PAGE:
Privacy invasive measures constituting interference with fundamental rights may deem to be proportionate to avert an imminent health threat, but less so if they are justified on the grounds of generating scientific knowledge for future use- in any case, detailed, evidence-based justification of the introduction of mass surveillance is essential in this context.
Surveillance, Citizenship and Trust
The introduction of mass surveillance systems on the basis of tracing apps is fully dependent on citizen uptake and participation, which in turn is an issue of trust.
There has been a debate on whether participation to these systems should be voluntary or mandatory.
Even if participation remains voluntary, it is important to note that any consent given by citizens to take part in mass tracing systems- centralised or decentralised- must be meaningful: the European Court of Justice has noted that such consent would be undermined if citizens did not have a real choice of objecting to the processing of their persona data (C-291/12 Michael Schwarz v Stadt Bochum: for further analysis see this European Law Blog).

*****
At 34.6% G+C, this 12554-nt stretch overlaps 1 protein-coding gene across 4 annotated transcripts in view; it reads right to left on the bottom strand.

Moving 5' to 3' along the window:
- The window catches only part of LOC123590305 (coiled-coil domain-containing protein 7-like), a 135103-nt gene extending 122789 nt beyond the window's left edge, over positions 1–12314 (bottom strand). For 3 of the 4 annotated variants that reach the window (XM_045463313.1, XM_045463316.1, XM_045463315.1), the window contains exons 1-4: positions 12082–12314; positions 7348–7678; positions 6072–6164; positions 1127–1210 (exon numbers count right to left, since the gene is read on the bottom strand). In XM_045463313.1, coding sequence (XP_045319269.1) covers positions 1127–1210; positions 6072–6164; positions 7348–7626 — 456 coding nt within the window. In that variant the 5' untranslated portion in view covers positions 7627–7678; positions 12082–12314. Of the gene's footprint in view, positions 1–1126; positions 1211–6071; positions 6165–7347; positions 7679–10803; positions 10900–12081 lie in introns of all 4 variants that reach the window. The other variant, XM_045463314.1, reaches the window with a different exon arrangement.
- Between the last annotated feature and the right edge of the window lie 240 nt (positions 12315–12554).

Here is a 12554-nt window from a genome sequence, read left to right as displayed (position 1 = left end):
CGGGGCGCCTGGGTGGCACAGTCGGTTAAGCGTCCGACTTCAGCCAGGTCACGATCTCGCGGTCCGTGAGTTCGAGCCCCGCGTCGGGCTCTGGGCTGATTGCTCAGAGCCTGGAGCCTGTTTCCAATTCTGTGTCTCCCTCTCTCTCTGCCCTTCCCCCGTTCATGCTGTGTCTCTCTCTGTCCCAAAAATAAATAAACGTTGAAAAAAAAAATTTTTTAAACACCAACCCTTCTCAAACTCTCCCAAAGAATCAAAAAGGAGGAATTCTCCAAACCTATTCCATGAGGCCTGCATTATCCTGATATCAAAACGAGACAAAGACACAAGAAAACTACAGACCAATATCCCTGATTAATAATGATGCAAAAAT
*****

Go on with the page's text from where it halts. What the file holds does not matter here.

In this context, it is paramount that governmental pressure to participate in the system does not lead to discrimination, stigmatisation and dangerous distinctions between ‘good’ and ‘bad’ citizens in the eyes of the state- with current discourse on ‘civic duties’ of ‘saving lives’ exacerbating the potential of stigmatisation.
A push towards uncritical mass surveillance may lead to a two-way erosion of trust between citizens and the state.
On the one hand, the generation of mistrust from the state to citizens who do not participate in tracing systems either by choice or by lack of access to technology may lead to the exclusion of and discrimination against these citizens in key areas of everyday life, including commerce, work and travel.
Surveillance, privatisation and the role of technology
Surveillance-led responses to Covid-19 have been largely based on the extraction of personal data stemming from public-private partnerships. The privatisation of surveillance, whereby the private sector is requested to collect and retain personal data and allow access of this data to state authorities, is not new- it has been a key component to emergency responses to terrorism since 9/11.